Really? To get to the bottom of it, I call for the one person in the house who was sure to know how long the tube had been broken. #1 trotted up to me and I extended out the toothpaste. #1 also shrugged. She said, “It’s been like that for a long while. I don’t know who did it.” #1 went back to finish loading the dishwasher with her sisters.
I looked closer at the tube. There were tooth marks! Yes, tooth marks on the toothpaste tube. Then I knew, the culprit was rolling on the carpet before me. Someone left the toothpaste down so that the little devil got hold of it… or the fiend has wings. I bent down to take a closer look.
A certain law of physics dictates that only one object can occupy a given space at any given time; and it does so by pushing away all other objects. Now picture in your mind seven little objects, all attempting to occupy the same sink at once, they are our children brushing their teeth… with all the excitement of an undertaker.
I wish I could state that my children rush to the sink in giddy anticipation for the clean feeling of clean teeth. I wish I could tell you how they line up, youngest to oldest and the older ones help their younger siblings with great-big smiles. I also wish I could show you the clean and dry sink after they were through, free of puddles and toothpaste. However, as Wife feels it would be a sin for me to tell my readers complete lies, so I will leave the above as the unfulfilled wish that it is.
Consequently, for the health of my soul, the truth is that our children dislike brushing their teeth, though I am sure by now you gathered as much. I understand that they dislike it because, unlike their father, they hate going to bed; and brushing teeth is the first step toward their dreaded mattresses. Yet since they are obedient children, I get no fight as they slump into the bathroom.
The children gather around the sink like sparrows in a birdbath, splashing around and generally making a mess. And like sparrows, there is always one who simply has to stand in the middle, getting in everyone’s way; that would be #7. Quite often, Wife has walked into the bathroom to find the two year-old standing on top of the sink looking down on his siblings like some kind of Olympian god. He’s been dethroned enough times now that he has given up his elevated position, now he would rather clean his teeth in solitude… at the bathtub. The rest of the children simply fill the void of #7 by squeezing together tighter.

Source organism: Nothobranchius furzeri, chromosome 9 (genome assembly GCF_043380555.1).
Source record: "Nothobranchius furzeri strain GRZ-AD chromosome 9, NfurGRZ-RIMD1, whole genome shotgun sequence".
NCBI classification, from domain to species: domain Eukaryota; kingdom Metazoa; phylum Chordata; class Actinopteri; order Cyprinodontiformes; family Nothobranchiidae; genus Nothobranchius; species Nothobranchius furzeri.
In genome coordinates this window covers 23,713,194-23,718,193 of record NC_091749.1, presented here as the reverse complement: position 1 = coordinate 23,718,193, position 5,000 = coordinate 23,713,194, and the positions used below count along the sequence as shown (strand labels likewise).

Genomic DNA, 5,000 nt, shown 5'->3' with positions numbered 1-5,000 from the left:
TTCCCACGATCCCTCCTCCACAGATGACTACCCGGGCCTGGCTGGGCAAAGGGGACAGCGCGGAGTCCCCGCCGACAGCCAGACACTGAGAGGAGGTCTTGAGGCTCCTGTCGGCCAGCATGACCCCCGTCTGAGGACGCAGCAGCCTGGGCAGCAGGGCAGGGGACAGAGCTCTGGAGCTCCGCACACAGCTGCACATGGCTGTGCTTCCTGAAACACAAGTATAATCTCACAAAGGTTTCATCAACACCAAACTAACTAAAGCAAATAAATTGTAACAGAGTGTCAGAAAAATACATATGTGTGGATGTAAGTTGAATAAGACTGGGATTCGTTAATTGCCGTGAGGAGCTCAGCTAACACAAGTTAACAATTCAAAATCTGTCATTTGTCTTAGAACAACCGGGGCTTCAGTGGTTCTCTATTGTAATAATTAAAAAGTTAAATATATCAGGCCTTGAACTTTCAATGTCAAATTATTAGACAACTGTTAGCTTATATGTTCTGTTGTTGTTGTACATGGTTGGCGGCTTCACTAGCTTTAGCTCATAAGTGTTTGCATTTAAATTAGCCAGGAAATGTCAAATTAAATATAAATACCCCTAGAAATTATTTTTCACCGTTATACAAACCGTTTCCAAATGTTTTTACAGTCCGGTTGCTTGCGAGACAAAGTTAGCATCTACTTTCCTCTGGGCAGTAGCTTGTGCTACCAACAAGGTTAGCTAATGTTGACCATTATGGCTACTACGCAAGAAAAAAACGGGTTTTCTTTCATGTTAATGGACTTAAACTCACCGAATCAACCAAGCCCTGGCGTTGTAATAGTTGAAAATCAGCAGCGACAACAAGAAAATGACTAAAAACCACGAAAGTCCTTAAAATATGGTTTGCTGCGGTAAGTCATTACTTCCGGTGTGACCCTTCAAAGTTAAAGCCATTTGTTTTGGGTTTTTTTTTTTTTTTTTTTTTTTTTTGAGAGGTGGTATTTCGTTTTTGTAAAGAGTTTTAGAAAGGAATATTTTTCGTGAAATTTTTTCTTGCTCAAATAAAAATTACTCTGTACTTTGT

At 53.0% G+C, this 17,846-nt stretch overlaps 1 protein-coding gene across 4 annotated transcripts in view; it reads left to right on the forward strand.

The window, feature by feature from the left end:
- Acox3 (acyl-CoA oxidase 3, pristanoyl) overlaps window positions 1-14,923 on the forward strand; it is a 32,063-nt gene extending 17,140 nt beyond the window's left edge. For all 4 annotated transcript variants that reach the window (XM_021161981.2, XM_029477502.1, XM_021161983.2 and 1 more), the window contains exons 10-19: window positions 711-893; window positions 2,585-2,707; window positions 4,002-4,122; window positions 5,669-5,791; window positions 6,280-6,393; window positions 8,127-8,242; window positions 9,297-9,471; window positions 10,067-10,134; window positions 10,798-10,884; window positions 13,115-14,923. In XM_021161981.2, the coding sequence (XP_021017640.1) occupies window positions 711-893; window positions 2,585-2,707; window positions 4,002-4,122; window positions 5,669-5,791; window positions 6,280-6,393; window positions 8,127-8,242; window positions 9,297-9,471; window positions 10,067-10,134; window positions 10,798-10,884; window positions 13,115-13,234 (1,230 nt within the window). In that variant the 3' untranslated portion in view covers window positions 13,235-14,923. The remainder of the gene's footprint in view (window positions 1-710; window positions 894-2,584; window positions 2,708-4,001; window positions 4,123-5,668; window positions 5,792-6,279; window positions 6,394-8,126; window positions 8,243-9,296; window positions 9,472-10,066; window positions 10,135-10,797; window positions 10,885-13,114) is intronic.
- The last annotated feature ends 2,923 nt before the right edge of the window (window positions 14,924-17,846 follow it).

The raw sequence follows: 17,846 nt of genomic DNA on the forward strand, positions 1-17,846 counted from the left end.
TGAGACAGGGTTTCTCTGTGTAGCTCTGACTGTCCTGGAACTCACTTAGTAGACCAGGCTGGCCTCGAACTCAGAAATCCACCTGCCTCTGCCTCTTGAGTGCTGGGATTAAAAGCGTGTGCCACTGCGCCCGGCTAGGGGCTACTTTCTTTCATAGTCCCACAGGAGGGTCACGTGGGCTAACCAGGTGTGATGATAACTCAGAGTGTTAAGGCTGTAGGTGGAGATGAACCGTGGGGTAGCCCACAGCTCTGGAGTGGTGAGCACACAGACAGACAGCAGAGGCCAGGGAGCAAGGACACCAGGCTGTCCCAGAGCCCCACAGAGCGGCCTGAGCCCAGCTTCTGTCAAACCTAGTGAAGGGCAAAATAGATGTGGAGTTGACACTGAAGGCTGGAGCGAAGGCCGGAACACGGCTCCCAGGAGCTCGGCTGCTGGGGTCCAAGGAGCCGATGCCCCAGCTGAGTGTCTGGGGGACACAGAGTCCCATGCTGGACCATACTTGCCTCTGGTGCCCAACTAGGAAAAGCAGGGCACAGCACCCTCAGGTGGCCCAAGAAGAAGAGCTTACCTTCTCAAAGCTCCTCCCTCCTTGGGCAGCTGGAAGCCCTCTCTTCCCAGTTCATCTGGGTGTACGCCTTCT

Wife’s second in command, #1 does her utmost to take charge of the bathroom sink, shouting out orders and berating her siblings. I often hear her dealing out to each child their ration of toothpaste (much to the irritation of her sisters) and requesting a sister to help the youngest brother… who was already at the bathtub. While #3 and #4 squabble over the footstool, #2 dawdles about trying to be invisible. Finally #1 ends up helping #7.
In the end, everyone has brushed their teeth and the boys are mostly dry, which is more than can be said for the bathroom floor. I find the oddest part about the nightly ritual is that we have a second bathroom, which is completely ignored.
We never had a nursery. Wife wouldn’t have been able to stomach putting the baby in another room anyway. The night #1 was born; she cradled her baby throughout the night, never letting her so much as brush the bed. I don’t think the baby learned what bed sheets were for about a week. As #2 and #3 came into the bed, they stayed in the bed; and I found myself creeping ever closer to the edge. I might have begun to wonder if Wife was pushing me out, but I was sure that “nurseries” were fables out of England and Disney films. So I happily hugged the edge of the bed while #2 kicked me in the back.
When #4 arrived our housing had changed and the two eldest moved into their own room, where #3 would visit on occasion. Suddenly I had all kinds of room on my side of the bed. I was able to stretch out; then #4 turned sideways.
We slowly converted rooms into bedrooms. We thought that that the best rooming arrangement was to bed them in pairs. The older girls were in one room with their younger sisters next door. Then we tried a trial with one older and a younger per room, but they all seemed to end up in one room. I take that back, they almost always seem to leave one behind, often soaking her pillow with tears. For our children, who are practically one right on top of another, solitude is frightening.
By the time Wife had #7 we had added another bedroom. That was unfortunately my office; the sacrifices of a growing family. #5 and #6 were set together in the new room. It was an unmitigated disaster. They were too young to put alone together. Either they slept with #1, or wandered into our bed, or split forces, or simply cried until a parent slept with them. All the while the girls kept up their game of “guess who’s sleeping where.”
It took awhile, but we finally figured it out, or to be more precise, Wife had had enough! The bed-swapping and children left behind had to stop. When #8 was about six months old, I came home and was surprised to see that Wife had followed through with her threats. She had moved them all into one bedroom. The smaller dresser was in the hall, and the boys’ bedroom was carpeted with a pair of double mattresses beside the boys’ bed. Problem fixed! All I had to do was set up the bunk beds; no small task, but hey, if she can birth them then the least I can do is give them proper beds.
We’ve discovered an unintended consequence though. When mixing children together, be careful of the ratios, and more importantly the quantity… there will be a reaction. Unfortunately not the reaction I wanted. I hoped for fumes that would render the children sleepy for twelve hours. Instead they were stimulated. Feeding energy directly into one another, I now have a room full of active children captured under blankets. As a side effect, I have less energy than ever.
And as the saying goes, “When the cat’s away, the mice will…” oh never mind. I’m going to bed.
There are two phrases I hope to never again hear. The first is, “The dog pooped on the carpet.” The second is, “There is a snake in the house!”